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3 December 2021

Prevent and protect – why looking after our oral health begins at home

The economic impact of poor dental health is significant, but the potential for accessible oral health interventions shouldn’t be underestimated.

By David Henderson

If the last 18 months has taught us anything, it’s that looking after our health and wellbeing is paramount. All aspects of our health have been put under the spotlight – from our physical health to our mental health, and even our oral health.  

Health services across the country have faced countless challenges as the Covid-19 pandemic has compelled them to adopt new ways of working. This is no different for the dental industry, where dentists have had to quickly adapt to ensure that patients are able to access care. 

Dental professionals undertook a herculean effort to manage the impact of the pandemic on their patients and did what they could to mitigate the impact of the pandemic on patients’ access to care. However, data from the British Dental Association (BDA) has revealed that a staggering 35 million NHS dental appointments have been ‘lost’ in England since March 2020, because of the time needed to clean and ventilate rooms in between appointments – highlighting just one of the ways the pandemic has had an overwhelming impact on dentistry. 

This is supported by data from a survey of 18–30 year-olds by the Wrigley Oral Healthcare Programme in 2020, which revealed that 64 per cent of respondents agreed their access to dental services has been negatively impacted by the Covid-19 pandemic. 40 per cent of respondents said the same thing about their oral health.

In 2018, the NHS spent £3.6bn on dental care in England, with a similar cost expected for the private sector too. The cost of tooth extractions alone was £50.5m for children aged 0 to 19 years in England, the majority of which were for tooth decay. There are also unexpected consequences, with oral health problems estimated to cost the UK economy £105m in sick days. The economic impact of poor oral health is significant, however the potential for accessible oral health interventions to alleviate this shouldn’t be underestimated.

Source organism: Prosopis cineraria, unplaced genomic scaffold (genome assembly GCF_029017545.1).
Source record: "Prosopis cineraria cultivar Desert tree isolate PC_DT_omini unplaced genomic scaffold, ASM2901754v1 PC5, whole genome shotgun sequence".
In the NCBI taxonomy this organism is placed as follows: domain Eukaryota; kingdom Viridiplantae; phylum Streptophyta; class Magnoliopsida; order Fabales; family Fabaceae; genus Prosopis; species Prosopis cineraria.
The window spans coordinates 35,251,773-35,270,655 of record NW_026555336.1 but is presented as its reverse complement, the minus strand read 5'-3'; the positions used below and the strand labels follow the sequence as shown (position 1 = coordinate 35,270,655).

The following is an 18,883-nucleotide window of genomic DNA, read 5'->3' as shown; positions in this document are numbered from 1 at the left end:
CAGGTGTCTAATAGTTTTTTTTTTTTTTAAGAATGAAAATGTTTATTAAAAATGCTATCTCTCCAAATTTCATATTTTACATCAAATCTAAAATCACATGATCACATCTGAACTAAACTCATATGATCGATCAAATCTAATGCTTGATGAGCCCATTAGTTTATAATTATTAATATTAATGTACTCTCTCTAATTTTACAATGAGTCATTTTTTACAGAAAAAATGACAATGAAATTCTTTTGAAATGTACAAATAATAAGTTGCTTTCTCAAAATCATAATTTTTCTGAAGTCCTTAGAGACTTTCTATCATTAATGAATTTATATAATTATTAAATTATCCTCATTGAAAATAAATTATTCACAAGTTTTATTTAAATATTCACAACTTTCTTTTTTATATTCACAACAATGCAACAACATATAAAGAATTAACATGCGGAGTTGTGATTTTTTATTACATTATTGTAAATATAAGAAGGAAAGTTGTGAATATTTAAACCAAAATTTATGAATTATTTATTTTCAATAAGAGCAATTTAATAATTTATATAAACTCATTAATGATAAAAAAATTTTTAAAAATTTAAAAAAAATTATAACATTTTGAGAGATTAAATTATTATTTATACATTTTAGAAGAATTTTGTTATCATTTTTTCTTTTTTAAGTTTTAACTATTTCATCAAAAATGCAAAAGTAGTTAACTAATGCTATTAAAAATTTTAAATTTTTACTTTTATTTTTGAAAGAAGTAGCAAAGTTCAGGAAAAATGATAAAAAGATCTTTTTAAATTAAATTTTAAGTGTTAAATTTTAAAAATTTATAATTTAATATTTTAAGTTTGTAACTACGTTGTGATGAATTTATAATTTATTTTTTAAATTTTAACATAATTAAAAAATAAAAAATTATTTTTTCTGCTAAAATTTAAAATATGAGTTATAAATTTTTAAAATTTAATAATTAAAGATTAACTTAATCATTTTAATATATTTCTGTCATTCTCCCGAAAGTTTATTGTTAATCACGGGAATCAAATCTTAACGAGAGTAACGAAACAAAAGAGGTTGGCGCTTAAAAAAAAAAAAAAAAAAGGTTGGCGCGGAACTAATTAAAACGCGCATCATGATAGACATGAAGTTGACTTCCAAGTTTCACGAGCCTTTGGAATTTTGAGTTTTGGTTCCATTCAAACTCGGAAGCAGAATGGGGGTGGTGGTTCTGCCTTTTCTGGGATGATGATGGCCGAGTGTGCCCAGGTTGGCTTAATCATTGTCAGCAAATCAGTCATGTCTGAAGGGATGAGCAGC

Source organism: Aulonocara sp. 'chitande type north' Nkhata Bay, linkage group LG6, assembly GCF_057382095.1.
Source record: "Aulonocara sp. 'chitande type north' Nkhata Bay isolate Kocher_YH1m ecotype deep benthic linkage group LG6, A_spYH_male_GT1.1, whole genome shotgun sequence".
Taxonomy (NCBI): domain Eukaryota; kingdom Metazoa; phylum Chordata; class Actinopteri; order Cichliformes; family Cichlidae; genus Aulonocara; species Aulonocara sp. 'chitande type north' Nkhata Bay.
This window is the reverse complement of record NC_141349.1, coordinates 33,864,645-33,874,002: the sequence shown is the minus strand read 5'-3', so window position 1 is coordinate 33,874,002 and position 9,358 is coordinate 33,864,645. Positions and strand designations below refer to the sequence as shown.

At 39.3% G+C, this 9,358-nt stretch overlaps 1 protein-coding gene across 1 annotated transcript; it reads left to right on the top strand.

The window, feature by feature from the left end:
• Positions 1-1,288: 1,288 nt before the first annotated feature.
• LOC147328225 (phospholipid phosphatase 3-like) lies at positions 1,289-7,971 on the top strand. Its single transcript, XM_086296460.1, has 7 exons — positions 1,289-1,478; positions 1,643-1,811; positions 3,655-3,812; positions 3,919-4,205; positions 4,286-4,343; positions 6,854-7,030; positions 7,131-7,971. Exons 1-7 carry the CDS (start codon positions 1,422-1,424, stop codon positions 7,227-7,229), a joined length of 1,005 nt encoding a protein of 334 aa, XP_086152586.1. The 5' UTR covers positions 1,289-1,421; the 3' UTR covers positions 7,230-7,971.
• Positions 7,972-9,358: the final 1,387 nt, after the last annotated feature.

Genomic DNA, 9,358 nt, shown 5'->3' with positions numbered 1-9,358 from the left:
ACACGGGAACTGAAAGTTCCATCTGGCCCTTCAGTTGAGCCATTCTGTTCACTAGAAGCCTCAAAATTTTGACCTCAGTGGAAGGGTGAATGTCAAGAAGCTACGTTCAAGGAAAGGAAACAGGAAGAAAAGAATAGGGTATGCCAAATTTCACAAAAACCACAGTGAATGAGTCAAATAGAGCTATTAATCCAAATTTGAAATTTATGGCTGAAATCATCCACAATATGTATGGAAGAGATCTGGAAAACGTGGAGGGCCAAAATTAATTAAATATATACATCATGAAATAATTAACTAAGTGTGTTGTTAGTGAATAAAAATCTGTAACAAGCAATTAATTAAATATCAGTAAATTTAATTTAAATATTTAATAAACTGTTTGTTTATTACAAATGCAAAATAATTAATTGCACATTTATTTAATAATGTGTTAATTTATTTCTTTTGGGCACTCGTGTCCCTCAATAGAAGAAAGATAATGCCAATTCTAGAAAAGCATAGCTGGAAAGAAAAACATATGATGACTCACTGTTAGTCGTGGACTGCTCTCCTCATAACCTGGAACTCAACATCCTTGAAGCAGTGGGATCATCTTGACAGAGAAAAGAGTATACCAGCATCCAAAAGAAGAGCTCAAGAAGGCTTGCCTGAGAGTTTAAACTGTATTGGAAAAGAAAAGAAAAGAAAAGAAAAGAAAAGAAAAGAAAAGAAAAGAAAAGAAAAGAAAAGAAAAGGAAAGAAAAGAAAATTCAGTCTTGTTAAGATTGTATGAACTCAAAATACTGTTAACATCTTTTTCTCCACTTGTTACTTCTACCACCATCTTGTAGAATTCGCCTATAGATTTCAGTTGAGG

While regular access to dental care and treatment is vital for maintaining your oral health, there are also important steps you can take to protect your teeth and gums. Brushing your teeth twice a day is crucial, as is using additional oral health tools like flossing. There are also accessible interventions like chewing sugarfree gum, which can play an important part in helping to prevent cavities and protect your teeth. 

A 2019 systematic review by King’s College London (KCL) demonstrated this, revealing that chewing sugarfree gum reduced cavities by 28 per cent. These results highlight the significant role that sugarfree gum plays in improving oral health, whilst also being able to deliver a significant cost savings on dental care. 

Economic research published in the British Dental Journal (BDJ) found that the NHS could save £1.2 to £3.3m if all UK 12-year-olds chewed sugarfree gum twice a day, rising to a saving of £8.2 million on dental treatments per year if the same age group chewed sugarfree gum three times a day. If sugarfree gum was included in a regime for preventative oral care for the broader population, savings could clearly exceed this.

With the impact of the Covid-19 pandemic meaning health services need to place a greater emphasis upon preventive measures alongside an increasing need to deliver cost savings, it has never been more important to feel empowered to look after your oral health with preventative measures.

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